First Band PA – Then and Now

The first time someone paid me to run sound for them, I was sitting by the side of the stage twiddling the knobs of a Shure Vocal Master – or Muddle Master as my friend Steve Johnson would say! Johnny Saturn and the Electrics, a 50’s band that really just wanted someone to turn the reverb on and off.

So I figured as I jump back into the world of audio it might be fun to do a side by side of a beginner’s sound system in 1975 and around 2022. Now that I think about it, the first audio device I fixed for $$ was a Vocal Master – different band though. I didn’t blow Johnny’s Vocal Master.

For our “Now” PA I’ve selected a Mackie 1604 VLZ connected to one channel of a Crown D150 Series 2. While each of these is not exactly current, they are readily available on the market and a starting band might buy them. I ran each of these systems through a series of tests with the Audio Precision, and here are the results.

Frequency Response & THD+N

It’s incredibly easy to measure frequency response and THD+N and seeing them together is sometimes informative. I tested each system at 1 watt of output and again at or near 75 watts. The Vocal Master struggled a bit at 75 watts, so some measurements were made closer to 65 watts.

First, the Muddle Master, er Vocal Master at 1 watt output. The red line is THD+N and the green line is frequency response.

Note the bright red arrows pointing to the THD+N scale of 5.5% and 4% THD+N peaks at about 5.5%, and never gets below 4%. That’s a lotta distortion! You may have also noted the green line is a little less than ideal, down 8.5dB at 20Hz, up a tad at 200-500, 0dB reference at 1k and then down 4.5dB at 20kHz. Mr. Johnson was correct!

Shure Vocal Master THD+N (red) Frequency Response (green) 1 watt

OK, let’s check our more modern friend. Note the red arrow is pointing at .05% rather than 5% THD+N, a significant improvement. Also, frequency response is well within 1dB from 20-20kHz.

Mackie 1604-VLZ3 – Crown D150 THD+N (red) Frequency Response (green) 1 watt

Louder’s better, so let’s try again at power and see if we make the Vocal Master any better. Distortion is better, it gets way down to 1% in the mid-range but gets pretty close to 5% at 20Hz. At 1 watt, noise is certainly contributing N to the THD+N, but there is visible distortion even at 1 watt. Frequency response is plotted in watts this time, but you get the picture.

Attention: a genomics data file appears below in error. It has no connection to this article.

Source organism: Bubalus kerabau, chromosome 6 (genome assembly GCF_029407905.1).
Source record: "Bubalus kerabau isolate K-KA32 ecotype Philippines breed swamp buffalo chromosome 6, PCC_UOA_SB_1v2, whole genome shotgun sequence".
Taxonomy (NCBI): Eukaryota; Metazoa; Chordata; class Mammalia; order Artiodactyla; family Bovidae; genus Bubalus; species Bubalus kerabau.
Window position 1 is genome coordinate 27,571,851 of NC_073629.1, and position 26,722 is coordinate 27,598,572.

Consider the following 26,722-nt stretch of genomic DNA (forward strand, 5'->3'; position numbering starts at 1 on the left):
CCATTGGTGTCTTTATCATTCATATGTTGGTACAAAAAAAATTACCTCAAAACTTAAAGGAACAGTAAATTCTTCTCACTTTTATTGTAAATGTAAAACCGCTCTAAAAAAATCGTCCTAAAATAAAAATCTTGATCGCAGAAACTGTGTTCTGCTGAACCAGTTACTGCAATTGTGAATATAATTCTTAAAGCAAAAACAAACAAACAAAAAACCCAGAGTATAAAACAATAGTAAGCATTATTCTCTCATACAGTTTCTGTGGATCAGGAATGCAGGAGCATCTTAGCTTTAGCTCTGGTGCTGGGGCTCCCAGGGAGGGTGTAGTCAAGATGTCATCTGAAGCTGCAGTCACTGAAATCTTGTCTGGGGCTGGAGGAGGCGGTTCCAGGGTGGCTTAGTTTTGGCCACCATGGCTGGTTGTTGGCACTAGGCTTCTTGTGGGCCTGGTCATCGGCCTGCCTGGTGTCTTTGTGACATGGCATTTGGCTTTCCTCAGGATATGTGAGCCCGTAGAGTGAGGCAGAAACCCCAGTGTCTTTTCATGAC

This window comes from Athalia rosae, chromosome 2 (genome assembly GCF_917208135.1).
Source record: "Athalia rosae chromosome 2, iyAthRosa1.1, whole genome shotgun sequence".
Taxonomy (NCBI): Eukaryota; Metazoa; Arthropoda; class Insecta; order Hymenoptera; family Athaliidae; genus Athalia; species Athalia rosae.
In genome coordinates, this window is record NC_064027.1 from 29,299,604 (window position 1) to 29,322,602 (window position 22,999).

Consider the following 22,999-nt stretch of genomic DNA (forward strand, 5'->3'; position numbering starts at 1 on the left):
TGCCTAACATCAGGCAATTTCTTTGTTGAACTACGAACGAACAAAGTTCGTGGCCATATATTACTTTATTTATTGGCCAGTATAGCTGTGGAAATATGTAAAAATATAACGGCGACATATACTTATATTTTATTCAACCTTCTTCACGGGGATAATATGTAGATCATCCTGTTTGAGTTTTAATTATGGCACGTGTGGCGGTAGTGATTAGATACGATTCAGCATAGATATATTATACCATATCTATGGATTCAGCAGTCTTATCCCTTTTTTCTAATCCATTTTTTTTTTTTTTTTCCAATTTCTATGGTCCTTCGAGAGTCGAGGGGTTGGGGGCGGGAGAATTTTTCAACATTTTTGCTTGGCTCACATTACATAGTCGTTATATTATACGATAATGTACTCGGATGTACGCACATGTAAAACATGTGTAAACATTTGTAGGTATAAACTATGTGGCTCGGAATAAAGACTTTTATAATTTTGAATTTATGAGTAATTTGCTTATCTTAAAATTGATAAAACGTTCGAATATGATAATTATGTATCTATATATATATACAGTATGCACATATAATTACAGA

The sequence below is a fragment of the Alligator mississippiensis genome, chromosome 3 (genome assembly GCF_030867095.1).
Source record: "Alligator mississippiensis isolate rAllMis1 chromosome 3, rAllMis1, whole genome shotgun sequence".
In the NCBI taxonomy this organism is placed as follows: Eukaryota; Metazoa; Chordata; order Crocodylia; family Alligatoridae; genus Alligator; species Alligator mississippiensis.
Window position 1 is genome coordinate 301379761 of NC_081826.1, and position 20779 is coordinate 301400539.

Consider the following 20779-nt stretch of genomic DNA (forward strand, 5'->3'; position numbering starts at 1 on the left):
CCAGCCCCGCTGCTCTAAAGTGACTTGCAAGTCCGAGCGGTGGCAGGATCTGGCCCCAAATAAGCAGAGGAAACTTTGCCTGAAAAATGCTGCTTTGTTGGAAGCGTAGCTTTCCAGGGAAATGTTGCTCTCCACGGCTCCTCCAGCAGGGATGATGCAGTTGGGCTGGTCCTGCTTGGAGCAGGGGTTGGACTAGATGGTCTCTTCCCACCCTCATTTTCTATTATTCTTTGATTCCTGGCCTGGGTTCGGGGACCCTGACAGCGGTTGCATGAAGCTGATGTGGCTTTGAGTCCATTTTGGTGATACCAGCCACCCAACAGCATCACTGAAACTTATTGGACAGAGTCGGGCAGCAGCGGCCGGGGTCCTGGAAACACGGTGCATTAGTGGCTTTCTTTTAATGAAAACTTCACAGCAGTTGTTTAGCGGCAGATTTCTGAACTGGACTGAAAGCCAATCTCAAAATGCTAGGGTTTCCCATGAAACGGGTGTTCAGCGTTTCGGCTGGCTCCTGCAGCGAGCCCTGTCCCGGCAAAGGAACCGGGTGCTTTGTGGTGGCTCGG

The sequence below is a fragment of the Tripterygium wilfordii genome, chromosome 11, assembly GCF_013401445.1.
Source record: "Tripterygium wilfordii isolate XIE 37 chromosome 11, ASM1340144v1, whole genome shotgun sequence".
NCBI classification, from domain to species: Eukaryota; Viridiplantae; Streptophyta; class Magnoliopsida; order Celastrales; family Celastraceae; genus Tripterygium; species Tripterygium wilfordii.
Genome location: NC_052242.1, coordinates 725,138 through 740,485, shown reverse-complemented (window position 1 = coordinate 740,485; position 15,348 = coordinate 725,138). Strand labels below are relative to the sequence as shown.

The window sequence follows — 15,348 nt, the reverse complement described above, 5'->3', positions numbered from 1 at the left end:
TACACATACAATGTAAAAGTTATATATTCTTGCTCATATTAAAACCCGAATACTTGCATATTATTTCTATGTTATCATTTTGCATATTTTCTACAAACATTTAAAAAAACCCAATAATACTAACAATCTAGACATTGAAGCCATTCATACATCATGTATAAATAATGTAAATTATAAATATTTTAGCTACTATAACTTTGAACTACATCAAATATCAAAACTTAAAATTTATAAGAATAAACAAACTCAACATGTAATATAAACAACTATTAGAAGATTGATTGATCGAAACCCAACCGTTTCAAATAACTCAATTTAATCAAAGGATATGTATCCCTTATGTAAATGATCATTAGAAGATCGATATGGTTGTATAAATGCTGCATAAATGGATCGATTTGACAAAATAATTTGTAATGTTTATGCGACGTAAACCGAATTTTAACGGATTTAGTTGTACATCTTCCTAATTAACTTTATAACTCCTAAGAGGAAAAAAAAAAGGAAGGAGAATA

Shure Vocal Master THD+N (red) Frequency Response (Green) 65 watts

Back to our present-day system, we’re not only louder (and flatter), THD+N is even lower, almost .005% in the midrange.

Mackie 1604-VLZ3 – Crown D150 THD+N (red) Frequency Response (green) 75 watts

Now let’s look at a different kind of distortion; intermodulation distortion, or IMD. This is what happens when more than one tone is feeding through the system. Obviously, we care about complex signals, because, very few people play pure sine waves.

First up is the US version of IMD testing where a 7,000 signal is mixed with a 60Hz signal and the 7kHz signal is 4 times louder than the 60Hz. I ran this a few times and kept lowering the volume. It was well below full volume and the results were pretty abysmal.

It’s worth looking ahead to the Mackie/Crown version of this test to see what it is supposed to look like. Just know that this is not a good result.

Vocal Master SMPTE Intermodulation Distortion

This is much better. You can see some minor artifacts above and below the tall spike at 7kHz, but they are 85dB or so down, not 5dB like the Vocal Master.

Mackie 1604-VLZ3 – Crown D150 SMPTE Intermodulation Distortion

And finally, the European method of testing IMD is to use a 13kHz and 14kHz tone, at equal volumes and see what is produced. This should give 2 spikes and some low-level artifacts above and below at 1kHz intervals.

The Vocal Master is slightly better in this measurement, but do compare to the Mackie/Crown combo.

Vocal Master CCIF Intermodulation Distortion

And now the Mackie/Crown. You cannot distinguish any artifacts from the noise, which is good! The noise is a bit high, peaking at -80dB or so, but there are no distortion components.

Mackie 1604-VLZ3 – Crown D150 CCIF Intermodulation Distortion


So there you have it. It isn’t just computers that have gotten smaller and faster since 1975, audio electronics have progressed as well. And we won’t even start on the speakers!

I cannot recall the princely sum a Vocal Master sold for back in the day, but I have to guess the current system proposed would be in the same general price range in today’s dollars.

One thing is for certain, or should I say for Shure, while Vocal Masters are “vintage” I wouldn’t want to use one on anything today.